November 29, 2016
Dear Shipley Families:
Thanksgiving is my favorite holiday of the year. It is a time when we give thanks for what has been and express our hope for what will be. It is a time of reflection, connection, and understanding and a time to be together. It is a time when we should think about making ourselves the best we can be.
At our Thanksgiving All School Assembly, I especially appreciated the sense of community and warmth that pervaded the room. People were genuinely pleased to be there and were remarkably supportive of each other. It was especially nice to welcome back some recent alumni who were home for the holiday.
One of the more enjoyable and thought-provoking pieces of the assembly for me was the pairing of Imagine Dragons’ “On Top of The World” with a slide show capturing the people who make up the community. The message of the song is positive and upbeat and speaks to our philosophy. In particular, it emphasizes the need to take a risk and the importance of resilience, perseverance, and spirit in order to develop the confidence to explore and the creativity we seek:
And I know it’s hard when you’re falling down
And it’s a long way up when you hit the ground
Get up now, get up now, get up now.
It also speaks to how we feel when we do succeed. As the song says:
‘Cause I’m on top of the world, ‘ey
I’m on top of the world, ‘ey
The election process this fall had many people, including me, looking for something better. One of our students said to me, “Dr. Piltch, are candidates always this mean to each other?” The vitriolic and vituperative nature of the debates, the ads, the media coverage, and everything else left many people wondering how to prevent such things in the future and how to make the process more about issues and less about the candidates’ dislike and/or lack of respect for each other. Seeing the contempt and scorn of candidates and citizens alike during the campaign reinforced for me the need for our students to have a good understanding of the election process and civics in general.
Then, the election took place and raised the fervor of many. The actual results of the election were very surprising to many people in the community, as they were to many of the pundits and others in the world at large. Many people who thought Secretary Clinton would win failed to realize that in addition to those who were natural supporters of President-elect Trump and others who had decided to vote against Secretary Clinton that President-elect Trump had found a way to connect with people who felt that the current political structure had failed them. They may have felt that way for one or more of many reasons, including lived or prospective economic displacement, a disagreement with the trajectory of our foreign policy, difference about immigration, and most controversially, our shifting societal norms associated with race, religion, and gender. Whatever the cause, those voters felt a need for significant change – and those who voted for President-elect Trump believe that it is he who can create that change and “make America great again.”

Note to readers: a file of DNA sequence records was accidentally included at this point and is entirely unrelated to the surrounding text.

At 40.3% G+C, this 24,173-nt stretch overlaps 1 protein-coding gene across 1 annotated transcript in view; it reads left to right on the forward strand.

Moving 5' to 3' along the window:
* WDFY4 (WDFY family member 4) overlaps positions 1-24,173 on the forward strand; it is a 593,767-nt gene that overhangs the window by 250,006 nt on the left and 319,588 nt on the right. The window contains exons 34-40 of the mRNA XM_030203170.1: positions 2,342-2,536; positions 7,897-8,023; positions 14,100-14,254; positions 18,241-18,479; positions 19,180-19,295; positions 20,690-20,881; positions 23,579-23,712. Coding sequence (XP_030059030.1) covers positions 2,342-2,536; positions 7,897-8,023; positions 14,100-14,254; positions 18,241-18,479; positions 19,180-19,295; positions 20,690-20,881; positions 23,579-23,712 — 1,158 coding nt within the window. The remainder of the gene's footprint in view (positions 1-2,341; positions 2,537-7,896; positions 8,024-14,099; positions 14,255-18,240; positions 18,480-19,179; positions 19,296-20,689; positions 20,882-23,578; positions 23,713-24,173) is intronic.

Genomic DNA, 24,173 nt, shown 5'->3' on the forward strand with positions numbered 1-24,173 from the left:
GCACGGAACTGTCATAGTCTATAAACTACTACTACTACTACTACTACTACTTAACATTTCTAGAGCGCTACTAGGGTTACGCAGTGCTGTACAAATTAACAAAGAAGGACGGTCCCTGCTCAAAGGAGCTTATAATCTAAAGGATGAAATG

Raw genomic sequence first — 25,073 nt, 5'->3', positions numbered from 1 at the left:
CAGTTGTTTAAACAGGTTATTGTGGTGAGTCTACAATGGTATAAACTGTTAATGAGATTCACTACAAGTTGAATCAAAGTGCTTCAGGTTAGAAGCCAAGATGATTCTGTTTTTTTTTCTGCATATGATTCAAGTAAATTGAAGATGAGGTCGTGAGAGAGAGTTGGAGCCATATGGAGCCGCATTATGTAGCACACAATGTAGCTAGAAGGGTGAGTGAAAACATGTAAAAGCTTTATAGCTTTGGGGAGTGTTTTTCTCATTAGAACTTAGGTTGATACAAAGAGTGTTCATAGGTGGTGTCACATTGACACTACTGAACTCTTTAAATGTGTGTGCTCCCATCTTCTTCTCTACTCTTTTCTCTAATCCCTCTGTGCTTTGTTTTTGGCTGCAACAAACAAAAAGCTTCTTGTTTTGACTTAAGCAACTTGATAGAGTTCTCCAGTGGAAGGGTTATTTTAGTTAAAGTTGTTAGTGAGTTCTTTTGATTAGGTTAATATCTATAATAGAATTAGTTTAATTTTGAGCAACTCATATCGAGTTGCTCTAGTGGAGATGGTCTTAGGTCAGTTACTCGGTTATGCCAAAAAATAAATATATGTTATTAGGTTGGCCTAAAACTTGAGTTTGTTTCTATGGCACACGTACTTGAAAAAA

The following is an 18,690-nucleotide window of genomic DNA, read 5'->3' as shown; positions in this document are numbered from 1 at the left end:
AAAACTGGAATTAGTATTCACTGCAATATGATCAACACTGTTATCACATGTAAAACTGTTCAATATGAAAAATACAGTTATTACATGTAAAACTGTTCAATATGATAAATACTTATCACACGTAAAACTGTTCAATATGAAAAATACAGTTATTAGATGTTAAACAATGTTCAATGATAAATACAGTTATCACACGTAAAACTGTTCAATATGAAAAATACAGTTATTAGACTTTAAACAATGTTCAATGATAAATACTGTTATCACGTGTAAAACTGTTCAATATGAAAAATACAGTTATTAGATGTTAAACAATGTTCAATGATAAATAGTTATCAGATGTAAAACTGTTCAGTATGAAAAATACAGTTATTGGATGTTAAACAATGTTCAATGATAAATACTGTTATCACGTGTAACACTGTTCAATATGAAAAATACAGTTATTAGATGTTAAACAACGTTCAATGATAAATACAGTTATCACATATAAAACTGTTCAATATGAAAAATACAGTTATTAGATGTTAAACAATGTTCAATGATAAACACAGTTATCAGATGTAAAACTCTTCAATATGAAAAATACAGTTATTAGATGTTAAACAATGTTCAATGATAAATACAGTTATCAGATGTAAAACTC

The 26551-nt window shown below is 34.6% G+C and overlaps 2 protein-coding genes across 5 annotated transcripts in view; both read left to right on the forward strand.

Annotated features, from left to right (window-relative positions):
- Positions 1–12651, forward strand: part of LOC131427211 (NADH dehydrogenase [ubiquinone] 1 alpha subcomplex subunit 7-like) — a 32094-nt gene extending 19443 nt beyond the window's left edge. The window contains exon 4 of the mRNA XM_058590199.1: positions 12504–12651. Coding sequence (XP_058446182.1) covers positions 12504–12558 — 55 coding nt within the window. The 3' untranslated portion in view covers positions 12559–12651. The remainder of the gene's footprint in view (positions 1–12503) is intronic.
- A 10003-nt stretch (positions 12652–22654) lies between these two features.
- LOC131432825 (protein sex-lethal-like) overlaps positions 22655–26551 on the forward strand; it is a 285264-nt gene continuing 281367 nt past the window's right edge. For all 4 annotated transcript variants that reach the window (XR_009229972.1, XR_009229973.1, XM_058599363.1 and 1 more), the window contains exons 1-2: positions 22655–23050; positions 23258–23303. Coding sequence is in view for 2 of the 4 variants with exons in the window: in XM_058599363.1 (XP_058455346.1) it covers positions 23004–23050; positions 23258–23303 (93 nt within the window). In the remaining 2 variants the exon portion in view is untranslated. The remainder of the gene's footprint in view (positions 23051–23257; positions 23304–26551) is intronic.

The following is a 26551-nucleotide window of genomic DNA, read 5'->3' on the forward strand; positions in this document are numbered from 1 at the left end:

As we think about the election, we must recognize and respect that people voted for candidates for different reasons. The voters did not necessarily agree with all of the points of view of the candidate for whom they cast their ballot. As one Shipley parent suggested to me: “Although the casting of the ballot is binary in nature, the decision was much more complex than it might have appeared. I did not and do not agree with either candidate’s views in total and I recognize that any vote I cast could be compromising in some area(s). I am hoping that will not be the case.”
Many people in the community have raised concern about the rhetoric that was used by President-elect Trump, Secretary Clinton, and others during the election process and are concerned about the ways racism, sexism, bigotry, and disrespect could become reflected in government policy. I am hoping that these concerns will be quelled by the messaging and actions of President-elect Trump (and others), including his Cabinet appointments. In my ideal world, President-elect Trump would appoint a Cabinet that goes across parties and beliefs similar to the way Abraham Lincoln appointed his cabinet as described in Doris Kearns Goodwin’s Team of Rivals: The Political Genius of Abraham Lincoln. Of course, I have hoped for this in every election I remember. And, it has not happened yet.
Currently, there is increasing fear about the actions of people who believe that racist and bigoted behavior is acceptable. In addition to our own graffiti incident just before Thanksgiving that has been construed in this way by at least some people, there are countless examples from all over the country. Here’s one I learned about as told by someone associated with the School: